Chapter 6 – Hair Painting
6.1 Hair Painting Methods
Hair painting is a very organic, visual technique in which the stylist customizes the colour placement to enhance the client’s facial features and natural hair colour and texture. The three most popular hair painting techniques today are free-hand, balayage, and ombré. These terms are sometimes used interchangeably by clients and stylists, but each has its own unique application process, and each can be done alone or combined with other techniques for a truly unique result.
So, what are the distinguishing factors of each technique?
All of these hair painting techniques will give you a lived-in look that requires minimal maintenance, yet, each one requires a specific skill set and a deeper understanding of the intended outcomes. Before you can select the correct procedure for your client, let’s go into each technique a little further.
Free-Hand Hair Painting
Free-hand hair painting vs Balayage: Are they the same?
Free-hand hair painting is often referred to as Balayage, or vice versa. Balayage is in fact a method of free-hand hair painting, but the distinction between the two is in the application.
With classic free-hand painting, strategic pieces of hair are saturated through with colour or lightener for a pop of contrast. It is a more organic alternative to foils, since the product is placed while the hair is at its natural fall.
As seen in the images below, the colour or lightener can applied as:
With balayage, the colour or lightener is swept lightly over the surface of the section, with the through the section focused more towards the ends (if desired), as seen below:
Balayage is literally translated as “to sweep,” so light brush pressure and surface-only saturation are key. Generally, this technique is processed in open-air for subtle lift and a more natural “sun-kissed” result.
The photo below illustrates how much depth is left underneath your lightly painted sections. This is what results in a natural, subtle result.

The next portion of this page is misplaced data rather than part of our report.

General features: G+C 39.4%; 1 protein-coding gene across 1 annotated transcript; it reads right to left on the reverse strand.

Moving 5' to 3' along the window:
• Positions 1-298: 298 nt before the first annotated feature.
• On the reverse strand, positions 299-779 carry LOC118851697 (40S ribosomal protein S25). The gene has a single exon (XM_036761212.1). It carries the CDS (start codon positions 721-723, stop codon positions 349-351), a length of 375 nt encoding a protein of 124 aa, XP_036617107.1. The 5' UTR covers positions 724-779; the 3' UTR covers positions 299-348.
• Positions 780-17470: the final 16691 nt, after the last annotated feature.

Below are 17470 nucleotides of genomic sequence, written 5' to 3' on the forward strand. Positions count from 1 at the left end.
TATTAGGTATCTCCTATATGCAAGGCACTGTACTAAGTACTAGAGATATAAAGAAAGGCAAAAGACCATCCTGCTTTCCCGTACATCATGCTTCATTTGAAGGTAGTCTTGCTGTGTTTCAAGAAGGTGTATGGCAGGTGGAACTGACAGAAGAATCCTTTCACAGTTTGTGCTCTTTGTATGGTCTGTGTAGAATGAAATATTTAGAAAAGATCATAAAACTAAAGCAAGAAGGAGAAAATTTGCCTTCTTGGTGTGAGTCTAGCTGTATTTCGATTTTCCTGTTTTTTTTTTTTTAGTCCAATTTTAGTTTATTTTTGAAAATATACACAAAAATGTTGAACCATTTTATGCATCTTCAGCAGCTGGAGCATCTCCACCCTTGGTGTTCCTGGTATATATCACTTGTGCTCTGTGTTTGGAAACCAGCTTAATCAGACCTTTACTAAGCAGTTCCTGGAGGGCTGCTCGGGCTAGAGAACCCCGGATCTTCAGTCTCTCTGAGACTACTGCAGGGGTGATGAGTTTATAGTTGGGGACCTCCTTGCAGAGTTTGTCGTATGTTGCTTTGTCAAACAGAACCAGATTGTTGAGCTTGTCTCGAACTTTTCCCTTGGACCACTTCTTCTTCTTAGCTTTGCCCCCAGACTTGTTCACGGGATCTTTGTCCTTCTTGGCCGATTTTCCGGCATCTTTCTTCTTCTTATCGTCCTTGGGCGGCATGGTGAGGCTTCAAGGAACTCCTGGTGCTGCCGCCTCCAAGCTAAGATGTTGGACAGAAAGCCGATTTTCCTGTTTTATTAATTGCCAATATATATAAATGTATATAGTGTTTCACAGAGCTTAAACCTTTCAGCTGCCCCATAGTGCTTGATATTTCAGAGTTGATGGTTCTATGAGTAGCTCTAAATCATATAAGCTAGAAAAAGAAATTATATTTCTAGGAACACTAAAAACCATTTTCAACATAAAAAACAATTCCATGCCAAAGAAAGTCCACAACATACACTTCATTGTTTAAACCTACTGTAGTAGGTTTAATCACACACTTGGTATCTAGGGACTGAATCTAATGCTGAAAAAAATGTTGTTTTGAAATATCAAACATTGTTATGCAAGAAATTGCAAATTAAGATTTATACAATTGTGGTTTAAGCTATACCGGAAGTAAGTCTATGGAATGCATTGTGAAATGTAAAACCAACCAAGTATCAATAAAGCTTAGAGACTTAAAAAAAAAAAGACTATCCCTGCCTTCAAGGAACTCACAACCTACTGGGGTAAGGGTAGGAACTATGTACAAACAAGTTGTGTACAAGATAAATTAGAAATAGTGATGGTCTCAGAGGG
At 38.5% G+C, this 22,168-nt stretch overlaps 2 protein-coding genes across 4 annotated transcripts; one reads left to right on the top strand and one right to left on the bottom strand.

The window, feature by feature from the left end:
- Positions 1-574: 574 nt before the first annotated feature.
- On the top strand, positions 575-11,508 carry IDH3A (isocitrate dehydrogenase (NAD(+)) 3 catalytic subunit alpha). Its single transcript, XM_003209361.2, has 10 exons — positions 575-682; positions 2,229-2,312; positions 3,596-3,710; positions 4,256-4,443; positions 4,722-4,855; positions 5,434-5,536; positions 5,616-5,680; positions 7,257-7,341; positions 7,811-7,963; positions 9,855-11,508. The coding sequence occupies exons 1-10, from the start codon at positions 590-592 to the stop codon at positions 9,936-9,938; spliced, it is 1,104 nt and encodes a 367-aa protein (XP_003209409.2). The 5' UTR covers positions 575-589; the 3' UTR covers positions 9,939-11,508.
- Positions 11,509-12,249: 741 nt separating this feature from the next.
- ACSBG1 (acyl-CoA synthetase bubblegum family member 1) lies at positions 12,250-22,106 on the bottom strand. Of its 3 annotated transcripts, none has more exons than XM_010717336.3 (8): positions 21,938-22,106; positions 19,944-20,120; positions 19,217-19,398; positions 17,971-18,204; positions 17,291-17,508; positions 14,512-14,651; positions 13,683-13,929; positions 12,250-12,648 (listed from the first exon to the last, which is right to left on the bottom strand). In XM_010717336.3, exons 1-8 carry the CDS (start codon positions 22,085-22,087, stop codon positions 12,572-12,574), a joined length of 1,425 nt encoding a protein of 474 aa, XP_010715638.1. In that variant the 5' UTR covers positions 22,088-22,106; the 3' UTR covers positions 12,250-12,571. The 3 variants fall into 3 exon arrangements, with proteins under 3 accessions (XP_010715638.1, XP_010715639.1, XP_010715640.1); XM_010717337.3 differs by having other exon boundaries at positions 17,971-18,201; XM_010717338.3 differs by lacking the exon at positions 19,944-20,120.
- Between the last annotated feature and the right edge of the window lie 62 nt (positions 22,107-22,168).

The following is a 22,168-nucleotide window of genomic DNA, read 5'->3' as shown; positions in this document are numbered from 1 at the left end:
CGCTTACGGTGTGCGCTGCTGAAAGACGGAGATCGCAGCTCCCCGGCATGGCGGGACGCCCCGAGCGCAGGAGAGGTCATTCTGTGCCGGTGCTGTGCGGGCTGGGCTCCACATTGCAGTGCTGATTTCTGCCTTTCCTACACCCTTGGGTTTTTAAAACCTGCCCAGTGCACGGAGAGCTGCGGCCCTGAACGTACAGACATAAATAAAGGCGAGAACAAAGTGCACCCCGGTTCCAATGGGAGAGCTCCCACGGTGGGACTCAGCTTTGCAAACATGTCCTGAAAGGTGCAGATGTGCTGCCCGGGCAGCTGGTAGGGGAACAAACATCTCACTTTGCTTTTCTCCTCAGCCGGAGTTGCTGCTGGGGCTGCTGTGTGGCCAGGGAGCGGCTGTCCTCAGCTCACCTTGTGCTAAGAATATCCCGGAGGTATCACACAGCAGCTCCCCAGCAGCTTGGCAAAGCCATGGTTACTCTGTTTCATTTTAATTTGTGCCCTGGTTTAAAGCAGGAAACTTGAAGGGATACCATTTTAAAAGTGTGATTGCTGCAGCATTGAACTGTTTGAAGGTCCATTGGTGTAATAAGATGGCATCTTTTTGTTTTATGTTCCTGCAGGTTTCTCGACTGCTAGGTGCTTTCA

Alternately, Ombré is a look of gradation of colour used in everything from home décor, to fashion, to nails.
When it comes to hair, ombré is not a technique of hair painting, as balayage is, but rather a look or result.
To achieve an ombré effect on hair, the colour or lightener is applied in more of a horizontal placement, with full saturation. Generally the regrowth area is darker and the ends are lighter, with a transition in the mid-strands.
This look can be achieved on virgin hair by blending progressing levels of different colour formulas down the hair strand, or on virgin or coloured hair using lightener to lift, and toners to achieve the blended transition.
All three techniques can be used to achieve beautiful, low maintenance results. Next we will explore how to create a seamless blend in whichever method of hair painting you choose to use.
“Woman with long hair” by Rachel is used with permission under the Adobe Stock Extended Licence. It may not be reproduced.
- “Blonde Painted Hair on Dark Hair” by Kylie is used with permission under the Adobe Stock Extended Licence. It may not be reproduced.
- “Beautiful ombré hair coloring on a girl with long hair, view from the back” by Oksy001 is used with permission under the Adobe Stock Extended Licence. It may not be reproduced.
- “Other Examples of Ombre” by A. Magtiza is under a CC BY 2.0 Licence. It includes the following images:
- Fabric image (Ombré) by Rosmarie Voegtli is under a CC BY 2.0 Licence.
- Ombré Portriat image on Piqsels is in the public domain.
- Ombré nails image (Degradê) by Lelê Breveglieri is under a CC BY 2.0 Licence.
- Ombré hair image (Green Hair) by xiclography is under the Pixabay licence.
- All of mannequins in this chapter are by A. Magtiza and are under a CC BY 4.0 Licence.
The amount of colour or lightener that is applied to a section of hair.